WASHINGTON--A Federal Trade Commission official says that industry hasn't yet done enough to implement Do Not Track and that legislation to mandate it may still be necessary.
"I don't think we're quite there yet," Julie Brill, a Democratic FTC commissioner, said this week at a conference organized by the Online Trust Alliance.
As interest-based advertising, sometimes called behavioral advertising, has spread, so has interest in some form of Do Not Track mechanism inspired by the federal Do Not Call Registry. Developers have added tools to Chrome, Firefox, and Safari to implement different versions of Do Not Track.
Last December, the FTC released a 122-page staff report on Do Not Track that called for an opt-out path for third-party behavioral advertising, meaning it wouldn't affect Web sites that compile their own user profiles. It stopped short, however, of calling for mandatory regulations--and the two Republican commissioners expressed concerns about its feasibility at the time.
CNET asked Brill whether, in light of the technological advances in the last 10 months, she would push for a law making some sort of do not track mechanism mandatory.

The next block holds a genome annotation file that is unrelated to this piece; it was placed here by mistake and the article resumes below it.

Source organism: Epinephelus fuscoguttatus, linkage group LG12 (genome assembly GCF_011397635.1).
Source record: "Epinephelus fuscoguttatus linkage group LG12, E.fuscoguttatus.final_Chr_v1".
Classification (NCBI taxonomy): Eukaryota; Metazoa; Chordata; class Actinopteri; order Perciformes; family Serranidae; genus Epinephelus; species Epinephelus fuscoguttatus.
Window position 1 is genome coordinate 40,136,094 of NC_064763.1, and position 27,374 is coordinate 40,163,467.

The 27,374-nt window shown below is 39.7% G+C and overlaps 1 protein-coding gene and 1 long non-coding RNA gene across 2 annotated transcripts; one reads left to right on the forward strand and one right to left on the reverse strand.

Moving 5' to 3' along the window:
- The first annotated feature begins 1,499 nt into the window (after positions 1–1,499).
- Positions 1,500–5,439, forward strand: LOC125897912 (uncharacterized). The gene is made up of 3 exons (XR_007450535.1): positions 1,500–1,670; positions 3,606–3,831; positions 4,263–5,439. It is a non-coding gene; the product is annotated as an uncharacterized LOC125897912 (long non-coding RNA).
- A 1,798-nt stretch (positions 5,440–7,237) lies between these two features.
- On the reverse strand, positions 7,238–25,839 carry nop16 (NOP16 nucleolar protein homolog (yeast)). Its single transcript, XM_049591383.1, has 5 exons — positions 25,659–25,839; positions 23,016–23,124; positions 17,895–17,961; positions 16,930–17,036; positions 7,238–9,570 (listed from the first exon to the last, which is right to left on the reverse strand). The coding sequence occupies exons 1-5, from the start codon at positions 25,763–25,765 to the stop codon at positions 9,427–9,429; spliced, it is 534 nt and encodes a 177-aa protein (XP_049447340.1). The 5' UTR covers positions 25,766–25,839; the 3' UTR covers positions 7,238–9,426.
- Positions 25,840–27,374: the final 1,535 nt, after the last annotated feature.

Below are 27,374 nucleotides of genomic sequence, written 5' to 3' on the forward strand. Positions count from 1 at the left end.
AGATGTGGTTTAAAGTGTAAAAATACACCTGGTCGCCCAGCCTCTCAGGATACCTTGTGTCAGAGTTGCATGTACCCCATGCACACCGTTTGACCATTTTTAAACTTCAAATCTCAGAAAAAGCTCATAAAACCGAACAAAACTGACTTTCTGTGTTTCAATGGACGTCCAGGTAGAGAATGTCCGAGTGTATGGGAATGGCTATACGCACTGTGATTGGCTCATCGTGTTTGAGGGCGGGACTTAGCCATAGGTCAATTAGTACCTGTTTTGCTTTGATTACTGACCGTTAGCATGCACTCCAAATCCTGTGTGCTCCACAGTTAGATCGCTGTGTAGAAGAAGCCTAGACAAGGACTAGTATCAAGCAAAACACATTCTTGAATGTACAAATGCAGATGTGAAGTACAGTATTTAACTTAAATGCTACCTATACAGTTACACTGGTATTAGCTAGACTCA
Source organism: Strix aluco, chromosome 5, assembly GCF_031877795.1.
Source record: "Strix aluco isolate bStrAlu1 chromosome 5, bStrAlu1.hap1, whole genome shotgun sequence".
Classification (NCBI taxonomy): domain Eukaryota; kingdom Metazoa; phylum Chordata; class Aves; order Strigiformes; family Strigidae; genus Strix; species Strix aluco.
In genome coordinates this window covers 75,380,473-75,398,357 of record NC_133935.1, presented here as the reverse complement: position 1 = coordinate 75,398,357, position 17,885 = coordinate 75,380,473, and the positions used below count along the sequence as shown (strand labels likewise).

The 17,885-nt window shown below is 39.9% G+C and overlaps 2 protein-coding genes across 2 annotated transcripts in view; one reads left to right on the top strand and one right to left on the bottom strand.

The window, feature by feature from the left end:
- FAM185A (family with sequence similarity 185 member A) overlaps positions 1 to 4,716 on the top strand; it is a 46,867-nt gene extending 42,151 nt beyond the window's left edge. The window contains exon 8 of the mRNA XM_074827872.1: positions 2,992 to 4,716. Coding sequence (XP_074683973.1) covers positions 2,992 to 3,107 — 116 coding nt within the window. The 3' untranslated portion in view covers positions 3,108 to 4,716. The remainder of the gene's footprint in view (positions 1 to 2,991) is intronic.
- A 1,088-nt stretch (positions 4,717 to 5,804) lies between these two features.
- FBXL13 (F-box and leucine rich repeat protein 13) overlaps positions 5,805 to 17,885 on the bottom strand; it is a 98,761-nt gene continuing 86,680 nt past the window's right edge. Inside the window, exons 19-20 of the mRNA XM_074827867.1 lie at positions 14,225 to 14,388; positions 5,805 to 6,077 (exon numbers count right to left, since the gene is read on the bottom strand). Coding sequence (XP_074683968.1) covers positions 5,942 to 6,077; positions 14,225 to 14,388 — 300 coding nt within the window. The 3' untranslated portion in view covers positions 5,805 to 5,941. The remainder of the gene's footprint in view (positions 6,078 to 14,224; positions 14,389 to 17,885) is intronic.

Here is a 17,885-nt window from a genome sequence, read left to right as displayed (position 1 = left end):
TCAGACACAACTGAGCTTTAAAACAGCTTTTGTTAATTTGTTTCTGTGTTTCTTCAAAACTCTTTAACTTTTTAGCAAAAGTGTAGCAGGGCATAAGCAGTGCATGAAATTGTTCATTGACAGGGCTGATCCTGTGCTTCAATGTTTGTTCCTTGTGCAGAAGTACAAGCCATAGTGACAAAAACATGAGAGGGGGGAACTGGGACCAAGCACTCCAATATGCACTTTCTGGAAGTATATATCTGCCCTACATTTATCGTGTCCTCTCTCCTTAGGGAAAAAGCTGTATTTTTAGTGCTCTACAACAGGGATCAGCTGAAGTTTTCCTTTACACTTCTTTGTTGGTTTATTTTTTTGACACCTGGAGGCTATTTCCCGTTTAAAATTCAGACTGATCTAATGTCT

"A tremendous amount has been done," she replied. "Have all of the criteria been met? ... I'd say that we're not quite there yet. We're getting there. As I said, there are pluses and minuses to all the different mechanisms.... It's still a work in progress."
In August, Republican FTC commissioner J. Thomas Rosch laid out a different approach that that would involve investigating online advertising, requiring all ad networks to disclose what they do, and then perhaps regulating the industry. "We should have reliable information of that kind before we proceed further, as policymakers, and accuracy is much more important than speed," Rosch said.
Last month, the W3C standards body created a Tracking Protection Working Group, which aims to publish standards by mid-2012.
One possibility is that if Do Not Track becomes widely adopted, advertisers will not be able to target ads as precisely and some Web sites may no longer be able to survive as free services. If that happens, Web sites could start charging for access by requiring credit cards and real names--not the most privacy-sensitive result.
"That is certainly not an intent or something we are aiming to do," Brill said when asked about that possibility. "I don't think we're going to see a vast exodus of consumers from current Web sites or opting out of the way their information is used."
The FTC has not yet voted to endorse any particular proposal.